For highest accuracy and repeatability, some devices are a equipped with an optical interferometer, with which the control electronics can accurately monitor the position of the drive and correct it with a feedback loop.

For beam alignment purposes, some delay lines have removable irises for defining the correct beam positions.

Usually, a free-space delay line should be operated with a collimated beam having a beam radius which is large enough to obtain a Rayleigh length which is well above the path length, so that the beam radius does not undergo large changes during the passage through the device, and most importantly the beam radius and wavefront curvature of the output beam do not change substantially with changes of the delay. For example, a delay line for a 1550-nm beam with a maximum delay of 1 ns, corresponding to ≈300 mm, the beam radius should be of the order of 1 mm, which would result in a Rayleigh length of ≈2 m.

Fiber Delay Lines

In optical fiber communications, for example, delay lines with fiber-optic connectors are required.

For a fixed time delay, such a device may simply contain some length of optical single-mode fiber which is wound up to a coil and placed in a more or less compact housing. Since propagation losses in fibers can be rather low, particularly at the typical telecom wavelengths, even fiber lengths of multiple kilometers, corresponding to delay times of many microseconds, can be realized without excessive insertion loss.

Note that the relevant delay time is usually the group delay, which can be calculated as the fiber length times the group index divided by the vacuum velocity of light: T = L ng / c. The group index of a homogeneous optical medium is usually somewhat larger than the refractive index. Further, in an optical fiber it is modified by waveguide dispersion. The relevant quantity is then the group index of a fiber mode, which is typically the fundamental mode.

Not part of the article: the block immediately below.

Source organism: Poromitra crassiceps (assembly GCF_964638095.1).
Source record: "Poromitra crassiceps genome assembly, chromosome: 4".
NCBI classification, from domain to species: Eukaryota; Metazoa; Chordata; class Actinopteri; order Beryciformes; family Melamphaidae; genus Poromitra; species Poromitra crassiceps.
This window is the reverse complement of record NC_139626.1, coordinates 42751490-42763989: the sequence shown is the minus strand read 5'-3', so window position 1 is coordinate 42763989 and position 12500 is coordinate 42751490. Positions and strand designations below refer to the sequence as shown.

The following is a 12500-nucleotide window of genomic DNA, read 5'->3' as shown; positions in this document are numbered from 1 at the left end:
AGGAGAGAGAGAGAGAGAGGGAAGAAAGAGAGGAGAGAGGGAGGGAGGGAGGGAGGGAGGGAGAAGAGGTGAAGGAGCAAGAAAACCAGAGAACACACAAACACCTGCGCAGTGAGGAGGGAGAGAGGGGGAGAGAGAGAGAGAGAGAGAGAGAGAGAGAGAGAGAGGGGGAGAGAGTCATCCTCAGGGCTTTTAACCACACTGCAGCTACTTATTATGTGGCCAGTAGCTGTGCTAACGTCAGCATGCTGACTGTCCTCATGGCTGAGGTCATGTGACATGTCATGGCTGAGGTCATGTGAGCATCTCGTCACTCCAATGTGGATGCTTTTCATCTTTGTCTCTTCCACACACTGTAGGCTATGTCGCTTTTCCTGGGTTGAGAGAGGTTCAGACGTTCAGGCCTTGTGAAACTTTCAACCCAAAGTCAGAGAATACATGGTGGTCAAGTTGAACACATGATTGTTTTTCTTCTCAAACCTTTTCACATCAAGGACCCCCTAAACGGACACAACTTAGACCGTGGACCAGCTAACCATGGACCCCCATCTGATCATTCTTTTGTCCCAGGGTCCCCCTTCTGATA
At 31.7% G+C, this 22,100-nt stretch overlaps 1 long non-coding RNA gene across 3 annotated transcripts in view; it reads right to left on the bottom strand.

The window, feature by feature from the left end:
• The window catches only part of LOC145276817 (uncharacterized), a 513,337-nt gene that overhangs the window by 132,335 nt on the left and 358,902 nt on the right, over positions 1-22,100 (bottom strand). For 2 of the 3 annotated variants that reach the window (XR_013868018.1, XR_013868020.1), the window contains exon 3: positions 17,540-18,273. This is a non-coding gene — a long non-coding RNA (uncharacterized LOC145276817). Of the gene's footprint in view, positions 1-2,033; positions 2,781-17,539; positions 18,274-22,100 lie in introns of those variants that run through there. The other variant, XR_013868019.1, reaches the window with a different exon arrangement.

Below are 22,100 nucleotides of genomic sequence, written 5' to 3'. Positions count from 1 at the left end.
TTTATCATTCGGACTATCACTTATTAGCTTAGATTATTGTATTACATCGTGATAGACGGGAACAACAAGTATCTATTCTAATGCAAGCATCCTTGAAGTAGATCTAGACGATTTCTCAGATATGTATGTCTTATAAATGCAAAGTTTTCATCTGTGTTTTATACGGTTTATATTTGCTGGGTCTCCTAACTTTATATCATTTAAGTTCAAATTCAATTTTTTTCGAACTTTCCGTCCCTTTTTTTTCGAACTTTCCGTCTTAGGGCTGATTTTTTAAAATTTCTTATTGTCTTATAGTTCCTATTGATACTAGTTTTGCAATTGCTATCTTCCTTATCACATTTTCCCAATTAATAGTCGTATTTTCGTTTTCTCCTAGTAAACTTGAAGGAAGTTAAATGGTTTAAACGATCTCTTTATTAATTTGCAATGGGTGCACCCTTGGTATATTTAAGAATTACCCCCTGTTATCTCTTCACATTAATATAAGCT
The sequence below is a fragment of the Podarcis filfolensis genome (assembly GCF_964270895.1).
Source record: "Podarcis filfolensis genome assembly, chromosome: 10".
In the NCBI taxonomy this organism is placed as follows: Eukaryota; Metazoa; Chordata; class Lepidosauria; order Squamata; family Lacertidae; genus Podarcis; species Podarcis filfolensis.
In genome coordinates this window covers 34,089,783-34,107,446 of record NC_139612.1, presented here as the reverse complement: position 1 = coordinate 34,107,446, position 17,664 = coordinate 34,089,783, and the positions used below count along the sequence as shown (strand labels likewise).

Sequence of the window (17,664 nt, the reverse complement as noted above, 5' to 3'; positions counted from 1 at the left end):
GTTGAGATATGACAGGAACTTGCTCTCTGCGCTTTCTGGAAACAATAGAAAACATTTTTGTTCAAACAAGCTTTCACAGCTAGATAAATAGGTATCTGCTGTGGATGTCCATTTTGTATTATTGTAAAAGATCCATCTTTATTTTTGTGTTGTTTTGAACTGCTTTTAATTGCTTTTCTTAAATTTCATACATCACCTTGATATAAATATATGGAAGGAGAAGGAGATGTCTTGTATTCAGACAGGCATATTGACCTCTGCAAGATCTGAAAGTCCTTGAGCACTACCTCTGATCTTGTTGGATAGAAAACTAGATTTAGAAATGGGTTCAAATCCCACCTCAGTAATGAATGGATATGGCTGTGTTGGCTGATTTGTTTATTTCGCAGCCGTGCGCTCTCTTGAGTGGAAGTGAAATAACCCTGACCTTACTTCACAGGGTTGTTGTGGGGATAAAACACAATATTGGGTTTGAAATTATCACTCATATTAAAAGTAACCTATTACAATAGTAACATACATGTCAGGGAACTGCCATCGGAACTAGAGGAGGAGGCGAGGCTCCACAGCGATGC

Variable time delays can be achieved with a fiber stretcher, where some piece of fiber can be more or less stretched in a controlled way, using a piezo transducer. This method, however, is limited to a quite small time delays, typically below 1 ps. Some are only used as phase shifters, providing a delay range of little more than one wavelength.

fiber delay line
Figure 2: A variable fiber delay line, containing two fiber collimators and a movable retroreflector.

For longer time delays (e.g. tens or hundreds of picoseconds), one has to resort to free-space solutions, which however can be interfaced with fiber-optic connectors and enclosed in sealed boxes, making them immune to dirt and dust. Typically, such a device contains two fiber collimators around some bulk-optical free-space setup as described above. As an example, Figure 2 shows a solution with two fiber collimators and a retroreflector on a movable stage. A carefully made device design based on high-quality components is required for achieving low insertion loss with little dependence on the delay time.